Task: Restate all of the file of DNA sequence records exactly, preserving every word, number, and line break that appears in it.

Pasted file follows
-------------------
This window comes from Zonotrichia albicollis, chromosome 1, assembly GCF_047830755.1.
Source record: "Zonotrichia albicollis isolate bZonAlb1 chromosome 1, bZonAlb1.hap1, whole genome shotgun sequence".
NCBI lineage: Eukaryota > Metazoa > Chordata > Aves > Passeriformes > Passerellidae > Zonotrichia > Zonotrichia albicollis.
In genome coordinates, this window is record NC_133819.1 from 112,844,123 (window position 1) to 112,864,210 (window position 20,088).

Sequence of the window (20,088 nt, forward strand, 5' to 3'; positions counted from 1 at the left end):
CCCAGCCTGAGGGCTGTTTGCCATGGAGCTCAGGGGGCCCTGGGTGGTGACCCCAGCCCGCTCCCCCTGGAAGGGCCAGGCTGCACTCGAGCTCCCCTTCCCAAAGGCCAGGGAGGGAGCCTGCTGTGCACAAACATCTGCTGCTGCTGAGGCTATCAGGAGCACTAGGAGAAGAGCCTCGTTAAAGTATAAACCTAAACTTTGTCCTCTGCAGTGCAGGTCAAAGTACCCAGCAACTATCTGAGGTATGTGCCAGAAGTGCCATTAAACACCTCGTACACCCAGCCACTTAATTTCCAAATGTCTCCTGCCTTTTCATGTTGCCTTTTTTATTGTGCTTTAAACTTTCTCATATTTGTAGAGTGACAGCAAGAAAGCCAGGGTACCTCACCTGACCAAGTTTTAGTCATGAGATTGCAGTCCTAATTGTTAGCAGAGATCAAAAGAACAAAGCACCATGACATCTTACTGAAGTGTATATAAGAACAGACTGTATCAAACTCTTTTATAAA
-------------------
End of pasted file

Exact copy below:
This window comes from Zonotrichia albicollis, chromosome 1, assembly GCF_047830755.1.
Source record: "Zonotrichia albicollis isolate bZonAlb1 chromosome 1, bZonAlb1.hap1, whole genome shotgun sequence".
NCBI lineage: Eukaryota > Metazoa > Chordata > Aves > Passeriformes > Passerellidae > Zonotrichia > Zonotrichia albicollis.
In genome coordinates, this window is record NC_133819.1 from 112,844,123 (window position 1) to 112,864,210 (window position 20,088).

Sequence of the window (20,088 nt, forward strand, 5' to 3'; positions counted from 1 at the left end):
CCCAGCCTGAGGGCTGTTTGCCATGGAGCTCAGGGGGCCCTGGGTGGTGACCCCAGCCCGCTCCCCCTGGAAGGGCCAGGCTGCACTCGAGCTCCCCTTCCCAAAGGCCAGGGAGGGAGCCTGCTGTGCACAAACATCTGCTGCTGCTGAGGCTATCAGGAGCACTAGGAGAAGAGCCTCGTTAAAGTATAAACCTAAACTTTGTCCTCTGCAGTGCAGGTCAAAGTACCCAGCAACTATCTGAGGTATGTGCCAGAAGTGCCATTAAACACCTCGTACACCCAGCCACTTAATTTCCAAATGTCTCCTGCCTTTTCATGTTGCCTTTTTTATTGTGCTTTAAACTTTCTCATATTTGTAGAGTGACAGCAAGAAAGCCAGGGTACCTCACCTGACCAAGTTTTAGTCATGAGATTGCAGTCCTAATTGTTAGCAGAGATCAAAAGAACAAAGCACCATGACATCTTACTGAAGTGTATATAAGAACAGACTGTATCAAACTCTTTTATAAA